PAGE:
On 5/2/20 9:27 AM, Bald Eagle wrote:
> Hopefully this is to spec.
>
> The green circles are torus{} objects to show that the cross section is indeed
> exactly circular.
>
> Not my best work, and it's only a parametric, not an implicit equation, but
> perhaps I can "implicitize" it.
>
> It was the z part that needed some figuring.
>
> Hope you like. :)
>
It is a cool shape.
I couldn't resist trying it though I have almost no experience with
parametric surfaces... First thing I learned is the parametric max
gradient doesn't seem to be much related to the isosurface one by value
at least...
Using:
parametric {
function { (_a + _R * cos(u)) * _r * cos(v) }
function { (_b + _R * cos(u)) * _r * sin(v) }
function { _R * _r * sin(u) }
<0,pi>, <2*pi,pi>
contained_by { sphere{0, 1.5} }
max_gradient 0.005
accuracy 0.0005
precompute 10 x,y,z
pigment {rgb 1}
}
I started with max_gradient 1.0 as I might an isosurface, but ended up
as above.
// povr2 Parametric_EllipticalTorus.pov +p +w800 +h600 +a0.3 +am2 +r3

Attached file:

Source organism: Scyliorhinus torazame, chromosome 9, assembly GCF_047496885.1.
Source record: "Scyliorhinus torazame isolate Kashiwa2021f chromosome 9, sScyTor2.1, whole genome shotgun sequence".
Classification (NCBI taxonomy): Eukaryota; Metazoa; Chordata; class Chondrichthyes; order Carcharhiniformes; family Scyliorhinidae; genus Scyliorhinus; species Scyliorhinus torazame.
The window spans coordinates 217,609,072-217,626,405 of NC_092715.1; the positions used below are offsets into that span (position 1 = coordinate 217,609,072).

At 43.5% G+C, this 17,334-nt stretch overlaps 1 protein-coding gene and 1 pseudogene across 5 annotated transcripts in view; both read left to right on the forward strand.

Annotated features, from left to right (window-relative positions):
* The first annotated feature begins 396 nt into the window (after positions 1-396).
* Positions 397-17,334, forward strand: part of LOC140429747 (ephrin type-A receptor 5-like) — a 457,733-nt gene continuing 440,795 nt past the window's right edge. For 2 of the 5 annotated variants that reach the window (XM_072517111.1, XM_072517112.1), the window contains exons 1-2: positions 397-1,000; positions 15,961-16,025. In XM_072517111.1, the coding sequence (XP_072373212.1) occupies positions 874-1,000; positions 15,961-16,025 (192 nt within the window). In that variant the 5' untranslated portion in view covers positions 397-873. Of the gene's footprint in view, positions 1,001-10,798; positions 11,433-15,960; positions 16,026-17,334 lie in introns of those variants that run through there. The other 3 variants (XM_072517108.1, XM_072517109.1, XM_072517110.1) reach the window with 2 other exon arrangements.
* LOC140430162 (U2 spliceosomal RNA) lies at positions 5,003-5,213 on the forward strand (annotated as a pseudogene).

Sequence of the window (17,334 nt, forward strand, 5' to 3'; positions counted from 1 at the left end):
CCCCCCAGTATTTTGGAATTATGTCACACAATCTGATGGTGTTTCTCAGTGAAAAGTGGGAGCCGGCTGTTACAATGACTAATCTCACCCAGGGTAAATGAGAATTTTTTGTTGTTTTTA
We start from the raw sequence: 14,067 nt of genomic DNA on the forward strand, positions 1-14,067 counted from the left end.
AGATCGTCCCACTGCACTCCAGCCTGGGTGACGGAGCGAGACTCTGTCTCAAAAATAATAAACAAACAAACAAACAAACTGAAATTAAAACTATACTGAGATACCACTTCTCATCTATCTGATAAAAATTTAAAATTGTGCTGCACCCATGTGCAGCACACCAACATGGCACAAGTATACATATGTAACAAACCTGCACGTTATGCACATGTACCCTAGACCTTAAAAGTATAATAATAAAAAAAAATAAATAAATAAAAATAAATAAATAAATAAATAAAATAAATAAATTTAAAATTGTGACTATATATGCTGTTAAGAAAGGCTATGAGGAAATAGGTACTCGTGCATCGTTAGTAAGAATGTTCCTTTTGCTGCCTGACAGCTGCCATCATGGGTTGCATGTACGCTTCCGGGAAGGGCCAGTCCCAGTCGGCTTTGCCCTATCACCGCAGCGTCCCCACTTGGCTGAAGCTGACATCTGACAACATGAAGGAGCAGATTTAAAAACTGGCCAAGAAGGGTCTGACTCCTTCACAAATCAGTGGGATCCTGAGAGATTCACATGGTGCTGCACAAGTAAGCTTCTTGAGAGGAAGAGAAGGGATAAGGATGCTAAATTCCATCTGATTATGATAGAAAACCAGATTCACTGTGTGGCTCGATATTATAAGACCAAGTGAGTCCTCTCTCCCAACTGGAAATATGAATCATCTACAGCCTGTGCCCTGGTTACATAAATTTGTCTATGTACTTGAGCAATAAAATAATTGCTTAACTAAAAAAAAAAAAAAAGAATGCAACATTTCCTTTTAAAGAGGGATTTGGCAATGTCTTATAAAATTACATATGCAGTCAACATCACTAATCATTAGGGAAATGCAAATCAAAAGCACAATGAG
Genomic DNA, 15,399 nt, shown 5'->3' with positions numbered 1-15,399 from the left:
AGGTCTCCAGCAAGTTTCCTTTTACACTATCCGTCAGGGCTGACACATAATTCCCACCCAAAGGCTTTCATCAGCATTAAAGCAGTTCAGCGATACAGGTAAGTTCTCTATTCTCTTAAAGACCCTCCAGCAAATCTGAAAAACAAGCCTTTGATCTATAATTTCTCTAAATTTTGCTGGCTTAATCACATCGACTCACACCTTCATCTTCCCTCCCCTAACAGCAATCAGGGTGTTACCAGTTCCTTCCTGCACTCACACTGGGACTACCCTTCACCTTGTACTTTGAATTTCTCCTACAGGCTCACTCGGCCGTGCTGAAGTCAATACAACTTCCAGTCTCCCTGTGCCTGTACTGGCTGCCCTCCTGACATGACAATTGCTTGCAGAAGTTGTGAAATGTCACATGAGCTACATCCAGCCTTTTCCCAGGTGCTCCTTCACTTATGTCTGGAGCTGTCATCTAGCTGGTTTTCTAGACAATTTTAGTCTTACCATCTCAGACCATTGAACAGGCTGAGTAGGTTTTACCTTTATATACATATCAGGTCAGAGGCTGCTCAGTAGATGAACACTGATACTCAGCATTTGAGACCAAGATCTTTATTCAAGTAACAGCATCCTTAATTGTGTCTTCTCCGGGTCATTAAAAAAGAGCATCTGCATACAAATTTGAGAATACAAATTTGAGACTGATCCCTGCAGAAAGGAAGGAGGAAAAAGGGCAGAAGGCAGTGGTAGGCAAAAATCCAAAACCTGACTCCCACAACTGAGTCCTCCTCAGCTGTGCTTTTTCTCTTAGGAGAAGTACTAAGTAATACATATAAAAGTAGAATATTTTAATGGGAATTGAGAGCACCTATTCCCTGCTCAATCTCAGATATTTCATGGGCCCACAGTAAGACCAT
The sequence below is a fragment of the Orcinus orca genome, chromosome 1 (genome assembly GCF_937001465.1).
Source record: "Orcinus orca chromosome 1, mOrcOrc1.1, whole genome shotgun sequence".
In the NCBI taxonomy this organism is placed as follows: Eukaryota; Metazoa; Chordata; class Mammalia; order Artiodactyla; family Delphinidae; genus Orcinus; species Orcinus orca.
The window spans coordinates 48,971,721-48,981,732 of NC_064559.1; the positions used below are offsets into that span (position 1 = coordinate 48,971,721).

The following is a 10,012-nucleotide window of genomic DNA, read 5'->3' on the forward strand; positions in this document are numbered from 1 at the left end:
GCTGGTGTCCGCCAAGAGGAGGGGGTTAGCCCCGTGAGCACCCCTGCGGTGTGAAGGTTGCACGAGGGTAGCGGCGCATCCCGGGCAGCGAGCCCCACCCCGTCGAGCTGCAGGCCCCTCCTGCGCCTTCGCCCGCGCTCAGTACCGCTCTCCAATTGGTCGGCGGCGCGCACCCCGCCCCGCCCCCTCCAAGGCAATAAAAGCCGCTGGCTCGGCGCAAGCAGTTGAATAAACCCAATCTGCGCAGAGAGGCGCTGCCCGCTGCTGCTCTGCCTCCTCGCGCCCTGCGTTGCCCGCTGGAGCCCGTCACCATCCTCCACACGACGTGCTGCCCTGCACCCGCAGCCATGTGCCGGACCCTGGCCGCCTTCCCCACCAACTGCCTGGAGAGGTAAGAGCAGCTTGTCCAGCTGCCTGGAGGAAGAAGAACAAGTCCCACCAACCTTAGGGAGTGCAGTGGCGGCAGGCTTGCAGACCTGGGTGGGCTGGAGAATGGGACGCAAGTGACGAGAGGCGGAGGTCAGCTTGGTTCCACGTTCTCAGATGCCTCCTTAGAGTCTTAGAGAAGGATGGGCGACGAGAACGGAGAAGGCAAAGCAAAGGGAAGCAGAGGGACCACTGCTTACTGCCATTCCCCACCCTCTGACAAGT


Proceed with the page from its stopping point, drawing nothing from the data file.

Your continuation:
// 21,348,576,112 maxg 1.000, accuracy 0.0001. 3058.277s
// 5,309,618,895 maxg 0.500, accuracy 0.0005. 754.430s
// 1,164,854,065 maxg 0.100, accuracy 0.0005. 165.657s
// 744,145,888 maxg 0.025, accuracy 0.0005. 106.139s
// 683,049,468 maxg 0.005, accuracy 0.0005. 97.377s (24.7s)
25s elapsed pretty slow but much faster than most any parametric I have
ever gotten from anyone and just run. What were you using for settings
and seeing for run times?
Aside: My f_eblob() function often ends up with max gradients well below
1.0 too. There I know I'm doing some stuff that takes out some of the
exponential behavior. It makes the gradient small but more linear.
Bill P.
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